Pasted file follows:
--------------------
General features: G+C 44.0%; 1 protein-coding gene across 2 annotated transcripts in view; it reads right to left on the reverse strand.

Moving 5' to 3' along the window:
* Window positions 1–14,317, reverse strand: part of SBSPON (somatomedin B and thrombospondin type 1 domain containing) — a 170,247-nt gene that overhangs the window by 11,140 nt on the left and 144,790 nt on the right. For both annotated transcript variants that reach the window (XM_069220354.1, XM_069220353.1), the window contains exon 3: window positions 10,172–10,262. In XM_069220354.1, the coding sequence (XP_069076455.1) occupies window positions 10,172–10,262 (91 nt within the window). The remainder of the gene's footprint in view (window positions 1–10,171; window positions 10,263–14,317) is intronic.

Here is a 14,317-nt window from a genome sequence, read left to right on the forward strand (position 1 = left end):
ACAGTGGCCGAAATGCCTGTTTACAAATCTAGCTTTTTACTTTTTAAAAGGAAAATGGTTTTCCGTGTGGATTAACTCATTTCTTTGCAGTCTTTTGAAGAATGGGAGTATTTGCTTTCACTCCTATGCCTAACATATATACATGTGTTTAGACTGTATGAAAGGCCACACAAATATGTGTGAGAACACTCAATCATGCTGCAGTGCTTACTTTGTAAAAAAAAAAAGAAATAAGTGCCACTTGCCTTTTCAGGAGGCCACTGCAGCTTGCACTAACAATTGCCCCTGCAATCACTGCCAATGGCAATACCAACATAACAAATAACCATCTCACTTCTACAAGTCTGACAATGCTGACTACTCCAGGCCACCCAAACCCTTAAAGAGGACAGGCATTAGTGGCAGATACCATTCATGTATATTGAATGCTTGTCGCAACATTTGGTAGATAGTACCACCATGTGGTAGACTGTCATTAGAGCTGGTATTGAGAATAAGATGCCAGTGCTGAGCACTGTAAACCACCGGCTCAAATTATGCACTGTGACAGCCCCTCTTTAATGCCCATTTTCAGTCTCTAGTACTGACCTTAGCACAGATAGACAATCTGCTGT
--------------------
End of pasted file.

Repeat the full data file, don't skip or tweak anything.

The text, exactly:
General features: G+C 44.0%; 1 protein-coding gene across 2 annotated transcripts in view; it reads right to left on the reverse strand.

Moving 5' to 3' along the window:
* Window positions 1–14,317, reverse strand: part of SBSPON (somatomedin B and thrombospondin type 1 domain containing) — a 170,247-nt gene that overhangs the window by 11,140 nt on the left and 144,790 nt on the right. For both annotated transcript variants that reach the window (XM_069220354.1, XM_069220353.1), the window contains exon 3: window positions 10,172–10,262. In XM_069220354.1, the coding sequence (XP_069076455.1) occupies window positions 10,172–10,262 (91 nt within the window). The remainder of the gene's footprint in view (window positions 1–10,171; window positions 10,263–14,317) is intronic.

Here is a 14,317-nt window from a genome sequence, read left to right on the forward strand (position 1 = left end):
ACAGTGGCCGAAATGCCTGTTTACAAATCTAGCTTTTTACTTTTTAAAAGGAAAATGGTTTTCCGTGTGGATTAACTCATTTCTTTGCAGTCTTTTGAAGAATGGGAGTATTTGCTTTCACTCCTATGCCTAACATATATACATGTGTTTAGACTGTATGAAAGGCCACACAAATATGTGTGAGAACACTCAATCATGCTGCAGTGCTTACTTTGTAAAAAAAAAAAGAAATAAGTGCCACTTGCCTTTTCAGGAGGCCACTGCAGCTTGCACTAACAATTGCCCCTGCAATCACTGCCAATGGCAATACCAACATAACAAATAACCATCTCACTTCTACAAGTCTGACAATGCTGACTACTCCAGGCCACCCAAACCCTTAAAGAGGACAGGCATTAGTGGCAGATACCATTCATGTATATTGAATGCTTGTCGCAACATTTGGTAGATAGTACCACCATGTGGTAGACTGTCATTAGAGCTGGTATTGAGAATAAGATGCCAGTGCTGAGCACTGTAAACCACCGGCTCAAATTATGCACTGTGACAGCCCCTCTTTAATGCCCATTTTCAGTCTCTAGTACTGACCTTAGCACAGATAGACAATCTGCTGT